The themes feature opens another old wound for me. Back around 1999 when I was first getting into Linux in a serious way, I remember that themes were a big theme at the Linux User Groups I would attend. I also remember lots are online articles at the time that emphasized how highly customizable the Linux desktop was in comparison to Windows 9x. I was bothered for 2 reasons: First, I thought there were more pressing problems that needed to be addressed in Linux; and second, none of these customization options seemed particularly straightforward; many apparently required hours of compiling and tinkering.

Small digression. Anyway, back to CyanogenMod, I was glad to see that they prominently display a button in order to “View Video Tour”. Ah, internet video has us so spoiled these days. I was eager to see this aftermarket firmware in action to see what it could do for me. However, the link leads to… a forum post? The thread seems to discuss how it would be a cool idea if the community could put together a video tour. At this point, the investigation just seems bizarre. It feels like a bunch of kids doing their best to do things the grown-up way.

Okay, sorry, rant over. I try to stay positive these days. I’m sure the CyanogenMod folks are doing great, fun, and interesting work on their project. The problems they choose to solve might lack mainstream appeal, however.

Free iPad
Ultimately, I recently unloaded the little Android tablet because, well… when a free iPad comes your way, lower spec tablets feel a little silly to keep around. Yeah, it’s great to play around with. Though here’s one unsettling thing I noticed about Apple’s App Store. While browsing for worthwhile games to indulge in, I noticed that they had a section for “Top Grossing Games”. This was a separate list from the “Top Apps” charts. I found the list weird for 2 reasons: 1) Why do I care which games are raking in the most cash? How does this communicate value to me, personally? Seriously, why would I base a purchasing decision around which vendor has earned the most money?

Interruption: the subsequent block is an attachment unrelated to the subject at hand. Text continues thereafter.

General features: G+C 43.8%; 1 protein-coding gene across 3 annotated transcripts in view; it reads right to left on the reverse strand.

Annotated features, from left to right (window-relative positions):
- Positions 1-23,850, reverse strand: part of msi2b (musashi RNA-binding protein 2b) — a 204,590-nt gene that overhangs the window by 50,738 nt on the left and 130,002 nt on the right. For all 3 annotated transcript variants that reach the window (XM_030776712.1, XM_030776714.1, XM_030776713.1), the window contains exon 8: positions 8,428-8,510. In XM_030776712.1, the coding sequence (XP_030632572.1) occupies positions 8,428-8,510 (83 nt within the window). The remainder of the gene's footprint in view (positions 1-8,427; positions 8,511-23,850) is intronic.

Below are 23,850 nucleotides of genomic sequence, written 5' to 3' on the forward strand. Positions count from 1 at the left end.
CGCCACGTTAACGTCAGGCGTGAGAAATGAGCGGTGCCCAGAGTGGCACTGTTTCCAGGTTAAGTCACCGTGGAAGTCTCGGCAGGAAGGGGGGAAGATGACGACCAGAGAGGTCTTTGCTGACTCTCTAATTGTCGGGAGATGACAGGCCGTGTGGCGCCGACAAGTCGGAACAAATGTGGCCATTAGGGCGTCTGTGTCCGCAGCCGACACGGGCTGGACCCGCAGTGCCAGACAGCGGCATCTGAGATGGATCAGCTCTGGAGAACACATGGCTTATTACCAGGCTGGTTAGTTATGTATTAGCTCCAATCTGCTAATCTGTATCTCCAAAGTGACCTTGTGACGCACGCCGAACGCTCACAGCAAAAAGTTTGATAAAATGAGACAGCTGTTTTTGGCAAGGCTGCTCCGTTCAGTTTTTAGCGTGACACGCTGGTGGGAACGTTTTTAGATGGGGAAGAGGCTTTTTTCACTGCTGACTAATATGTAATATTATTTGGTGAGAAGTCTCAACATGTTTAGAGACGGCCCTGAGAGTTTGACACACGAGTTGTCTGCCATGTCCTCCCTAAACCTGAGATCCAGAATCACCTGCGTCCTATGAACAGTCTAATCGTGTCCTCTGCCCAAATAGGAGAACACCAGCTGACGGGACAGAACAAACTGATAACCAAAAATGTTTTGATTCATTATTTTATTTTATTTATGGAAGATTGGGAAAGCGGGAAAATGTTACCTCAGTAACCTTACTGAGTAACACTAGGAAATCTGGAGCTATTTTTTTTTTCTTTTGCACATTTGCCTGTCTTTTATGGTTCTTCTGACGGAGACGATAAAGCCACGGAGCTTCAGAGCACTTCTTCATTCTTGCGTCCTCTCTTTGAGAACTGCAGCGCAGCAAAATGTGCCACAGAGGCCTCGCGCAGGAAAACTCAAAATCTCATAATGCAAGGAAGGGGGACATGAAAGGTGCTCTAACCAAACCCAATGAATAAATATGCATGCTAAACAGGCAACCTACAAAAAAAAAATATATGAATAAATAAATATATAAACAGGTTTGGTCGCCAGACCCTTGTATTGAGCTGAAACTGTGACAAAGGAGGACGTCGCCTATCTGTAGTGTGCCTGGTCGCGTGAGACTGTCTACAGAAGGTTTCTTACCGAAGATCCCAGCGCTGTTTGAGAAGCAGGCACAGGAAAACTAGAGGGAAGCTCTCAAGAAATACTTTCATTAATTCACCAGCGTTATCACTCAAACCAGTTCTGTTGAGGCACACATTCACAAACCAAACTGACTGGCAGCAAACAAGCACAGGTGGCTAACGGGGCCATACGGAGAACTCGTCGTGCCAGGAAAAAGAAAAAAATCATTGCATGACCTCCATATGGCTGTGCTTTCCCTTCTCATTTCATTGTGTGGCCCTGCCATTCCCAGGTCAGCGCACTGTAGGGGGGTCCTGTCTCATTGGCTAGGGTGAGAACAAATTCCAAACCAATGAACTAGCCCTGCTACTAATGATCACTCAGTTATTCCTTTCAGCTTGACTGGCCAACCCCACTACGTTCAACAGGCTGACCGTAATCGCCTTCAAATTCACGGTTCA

Anyway, let’s move on to reason #2 this was scary: Most of the games in this list had a price of FREE. One of them was that Capcom Smurfs game that stirred up controversy some months ago because of kids making unsupervised in-app purchases of virtual smurfberries. I tend to think that a top-grossing, free to play game is probably one that heavily encourages in-app purchases. Strange how this emerging trend actually encourages me to seek out games from the “top paid” list vs. “top free”.

Samples RSS And Flashback Samples

I made good on my claim that I would create an RSS feed for the samples repository.

Here is the link to the samples RSS feed [ ]. Also, here is the Python source code I threw together for the task.

I just want to check: I’m not the only person who still relies on RSS these days, right? The tech press has been cheerfully proclaiming its demise for some time now. But then, they have been proclaiming the same for Adobe Flash as well.

I’m no expert in RSS. If you have any suggestions for how to improve the features presented in the feed, please let me know. And, of course, keep the samples coming. This script should help provide more visibility for a broader audience.

Mario and Flashback Samples
Thanks to LuigiBlood who sent in some samples that allowed me to test out my new script for automatically syncing the repositories and updating the samples RSS feed. First, there are CPC multimedia files from the Japanese 3DO port of Flashback: The Quest for Identity. Then, there is an Interplay MVE file on the CD version of Mario Teaches Typing in which the video doesn’t decode correctly.

LuigiBlood also sent in another file from the latter game. It’s big and has the extension .AV. It could be a multimedia file as it appears to have a palette and PCM audio inside. But there’s no header and I’m a bit unsure about how to catalog it.